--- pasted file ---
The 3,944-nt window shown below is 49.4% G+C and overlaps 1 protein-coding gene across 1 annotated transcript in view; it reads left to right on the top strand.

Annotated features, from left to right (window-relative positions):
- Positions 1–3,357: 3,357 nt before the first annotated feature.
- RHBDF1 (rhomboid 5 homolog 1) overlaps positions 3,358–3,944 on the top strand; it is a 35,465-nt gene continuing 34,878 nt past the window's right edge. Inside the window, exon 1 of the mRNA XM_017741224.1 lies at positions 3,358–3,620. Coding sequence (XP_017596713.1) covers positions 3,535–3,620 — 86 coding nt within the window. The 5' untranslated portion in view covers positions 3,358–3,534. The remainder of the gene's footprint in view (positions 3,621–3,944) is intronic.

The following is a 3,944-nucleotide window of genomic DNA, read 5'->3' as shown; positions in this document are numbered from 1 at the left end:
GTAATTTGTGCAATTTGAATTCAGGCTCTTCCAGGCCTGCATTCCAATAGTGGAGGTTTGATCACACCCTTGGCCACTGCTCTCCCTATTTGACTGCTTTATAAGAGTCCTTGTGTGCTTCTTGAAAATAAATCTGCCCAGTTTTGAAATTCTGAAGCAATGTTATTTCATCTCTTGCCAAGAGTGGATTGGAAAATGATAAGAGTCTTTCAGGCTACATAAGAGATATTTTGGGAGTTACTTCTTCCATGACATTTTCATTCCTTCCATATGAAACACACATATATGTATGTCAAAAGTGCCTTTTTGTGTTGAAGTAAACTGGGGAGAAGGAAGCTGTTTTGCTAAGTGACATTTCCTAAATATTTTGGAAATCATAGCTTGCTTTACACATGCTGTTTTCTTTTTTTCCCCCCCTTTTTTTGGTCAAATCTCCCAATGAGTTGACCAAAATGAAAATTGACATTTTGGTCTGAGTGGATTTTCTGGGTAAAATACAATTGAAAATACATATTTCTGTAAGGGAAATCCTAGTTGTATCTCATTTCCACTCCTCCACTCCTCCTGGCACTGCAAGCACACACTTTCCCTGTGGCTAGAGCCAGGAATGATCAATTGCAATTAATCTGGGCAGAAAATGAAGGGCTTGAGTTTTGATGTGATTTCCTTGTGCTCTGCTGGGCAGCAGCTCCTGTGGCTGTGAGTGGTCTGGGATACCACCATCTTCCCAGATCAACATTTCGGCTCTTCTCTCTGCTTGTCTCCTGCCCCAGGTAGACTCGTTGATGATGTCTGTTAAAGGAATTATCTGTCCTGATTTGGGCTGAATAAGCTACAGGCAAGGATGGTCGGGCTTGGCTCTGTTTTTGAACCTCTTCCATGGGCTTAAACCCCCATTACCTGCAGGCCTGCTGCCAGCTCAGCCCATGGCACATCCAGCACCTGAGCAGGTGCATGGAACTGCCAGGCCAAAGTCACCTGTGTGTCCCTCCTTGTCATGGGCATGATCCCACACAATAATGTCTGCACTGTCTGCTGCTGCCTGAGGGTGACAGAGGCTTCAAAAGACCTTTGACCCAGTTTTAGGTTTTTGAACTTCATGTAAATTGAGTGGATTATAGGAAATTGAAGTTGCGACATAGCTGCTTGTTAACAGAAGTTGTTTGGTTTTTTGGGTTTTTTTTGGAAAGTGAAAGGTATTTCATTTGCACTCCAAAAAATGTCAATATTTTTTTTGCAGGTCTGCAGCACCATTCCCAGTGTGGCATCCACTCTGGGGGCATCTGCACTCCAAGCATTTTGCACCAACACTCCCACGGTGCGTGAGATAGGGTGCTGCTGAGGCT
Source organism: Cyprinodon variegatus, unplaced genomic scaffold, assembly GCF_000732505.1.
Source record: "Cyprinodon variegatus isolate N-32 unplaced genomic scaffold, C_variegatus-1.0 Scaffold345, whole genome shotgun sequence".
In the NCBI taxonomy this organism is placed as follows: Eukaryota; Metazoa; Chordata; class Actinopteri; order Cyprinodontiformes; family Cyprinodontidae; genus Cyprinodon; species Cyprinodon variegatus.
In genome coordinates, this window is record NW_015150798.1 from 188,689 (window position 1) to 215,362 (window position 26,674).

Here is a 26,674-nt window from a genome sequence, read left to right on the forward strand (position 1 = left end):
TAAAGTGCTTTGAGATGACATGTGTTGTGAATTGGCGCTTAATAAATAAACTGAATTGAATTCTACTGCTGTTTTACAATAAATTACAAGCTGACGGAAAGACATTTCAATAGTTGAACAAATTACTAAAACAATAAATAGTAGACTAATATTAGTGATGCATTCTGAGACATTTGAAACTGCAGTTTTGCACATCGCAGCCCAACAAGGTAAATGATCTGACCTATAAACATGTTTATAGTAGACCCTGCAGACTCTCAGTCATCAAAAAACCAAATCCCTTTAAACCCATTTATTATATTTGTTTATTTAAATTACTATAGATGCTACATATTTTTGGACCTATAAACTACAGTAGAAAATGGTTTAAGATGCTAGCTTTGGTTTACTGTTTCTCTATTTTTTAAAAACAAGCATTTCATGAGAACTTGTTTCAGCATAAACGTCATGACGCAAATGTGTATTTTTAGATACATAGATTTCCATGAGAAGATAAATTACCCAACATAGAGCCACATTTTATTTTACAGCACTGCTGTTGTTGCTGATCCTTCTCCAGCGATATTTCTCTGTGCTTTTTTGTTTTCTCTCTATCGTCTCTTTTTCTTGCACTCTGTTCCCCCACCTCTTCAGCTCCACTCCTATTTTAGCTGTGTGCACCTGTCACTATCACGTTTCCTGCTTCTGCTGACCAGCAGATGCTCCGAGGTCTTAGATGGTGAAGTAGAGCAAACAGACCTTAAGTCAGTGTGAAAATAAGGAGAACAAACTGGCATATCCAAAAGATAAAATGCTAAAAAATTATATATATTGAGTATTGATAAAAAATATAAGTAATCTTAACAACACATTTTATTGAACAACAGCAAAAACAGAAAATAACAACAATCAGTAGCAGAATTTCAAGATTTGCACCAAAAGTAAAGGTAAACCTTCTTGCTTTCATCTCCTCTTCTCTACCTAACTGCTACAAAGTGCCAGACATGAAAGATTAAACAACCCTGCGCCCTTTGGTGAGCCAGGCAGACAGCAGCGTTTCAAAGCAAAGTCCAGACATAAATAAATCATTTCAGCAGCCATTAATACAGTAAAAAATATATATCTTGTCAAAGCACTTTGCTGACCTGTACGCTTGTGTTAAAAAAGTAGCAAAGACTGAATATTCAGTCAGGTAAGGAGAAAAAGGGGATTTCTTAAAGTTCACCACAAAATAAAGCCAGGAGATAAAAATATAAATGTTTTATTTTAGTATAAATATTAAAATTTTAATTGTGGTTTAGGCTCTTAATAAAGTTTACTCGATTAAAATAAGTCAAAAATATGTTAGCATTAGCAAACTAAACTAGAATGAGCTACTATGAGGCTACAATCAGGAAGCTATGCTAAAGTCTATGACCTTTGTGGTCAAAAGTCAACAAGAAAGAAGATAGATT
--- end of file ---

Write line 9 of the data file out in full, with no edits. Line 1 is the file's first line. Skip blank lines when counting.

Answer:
In the NCBI taxonomy this organism is placed as follows: Eukaryota; Metazoa; Chordata; class Actinopteri; order Cyprinodontiformes; family Cyprinodontidae; genus Cyprinodon; species Cyprinodon variegatus.